Many female migrants from Mexico to the U.S. have been displaced by violence, often linked to organized crime, with Mexican women targeted by sex traffickers, gender-based killings, and often recruited by criminal gangs themselves.
A recent press release from womens’ advocacy group REDGE said that most female migrants from Mexico to the U.S. are escaping violence and insecurity. The organization said this was a bigger driver of illegal migration by Mexican females than the more commonly cited motivation of joining their male relatives or partners in the U.S.
The drug conflict currently engulfing Mexico hits women in a number of ways. One is the phenomenon of “femicide;” gender-based killings of women, which seem to accompany more generalized drug violence. The most well-known example is Ciudad Juarez, a hub for the drug trade, located on the U.S. border, where hundreds or even thousands of women have been found dead and sometimes mutilated in apparently gender-based crimes in the last 20 years. The reasons for these killings are often unclear, but they are often described as linked to the general atmosphere of violence and impunity, as well as the macho culture around the drug trade in the city. The situation has not improved in Juarez -- the state of Chihuahua, where it is located, reportedly saw a record number of women murdered in 2010, with some 370 killings. The state has already seen 222 murders of women so far in 2011.
Another threat to women is posed by sex trafficking. As InSight Crime has highlighted, drug trafficking organizations in Mexico have increasingly turned to this trade as an alternative revenue source in the wake of government crackdowns on the drug trade. This has resulted in an increase in the number of disappeared women and girls, a significant proportion of whom are believed to have been kidnapped by criminal groups for this purpose.
Female illegal migrants constitute particularly easy targets for sex trafficking and sexual assaults by these gangs. As undocumented migrants, they are already far less likely to be reported as missing, and less likely to report violence or abuse to the authorities. This makes the illegal crossing into the U.S., already a dangerous undertaking, even more perilous for women migrants than for their male counterparts, as their gender means they are particularly vulnerable to exploitation.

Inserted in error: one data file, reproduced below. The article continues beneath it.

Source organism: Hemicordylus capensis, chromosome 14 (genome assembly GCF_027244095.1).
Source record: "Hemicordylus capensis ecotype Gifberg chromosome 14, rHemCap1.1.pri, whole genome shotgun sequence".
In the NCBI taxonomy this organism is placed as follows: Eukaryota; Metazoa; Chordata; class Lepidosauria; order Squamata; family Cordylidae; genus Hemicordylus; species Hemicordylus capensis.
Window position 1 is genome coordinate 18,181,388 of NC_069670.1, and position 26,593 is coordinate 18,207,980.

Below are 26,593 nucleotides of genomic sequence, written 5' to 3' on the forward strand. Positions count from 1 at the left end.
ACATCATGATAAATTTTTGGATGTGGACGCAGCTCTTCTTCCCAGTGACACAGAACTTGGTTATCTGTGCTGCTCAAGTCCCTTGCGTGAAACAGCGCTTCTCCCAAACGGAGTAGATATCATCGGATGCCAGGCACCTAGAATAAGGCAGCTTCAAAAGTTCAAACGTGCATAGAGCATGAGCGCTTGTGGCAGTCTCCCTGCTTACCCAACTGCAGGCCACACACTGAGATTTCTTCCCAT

Women can be the perpetrators, as well as the victims, of organized crime. A recent report in the New York Times noted that there had been a 400 percent increase in the number of women incarcerated for federal crimes in Mexico since 2007 -- this covers most activity linked to organized crime. The newspaper noted that increasing numbers of women actively participate in these criminal organizations, acting as drug mules, as “honeytraps” in kidnapping operations, and even as assassins. The tasks carried out by many of these individuals seem to play on the traditional image of women in Mexican society, exploiting the fact that they are more likely to be assumed to be innocent (useful for drug smuggling) or otherwise using their beauty as bait to lure men.
Equally, it seems that a grey area has evolved between victim and participants, as the New York Times points out. It is not always clear to what extent the women participating in organized criminal groups do so out of free will, or as the result of having been forcibly recruited or tricked by drug gangs, as some claim.
In any case, what has become clear is that women are by no means bystanders to the violence in Mexico, and that, whether chosen or not, many are directly caught up in the drug war.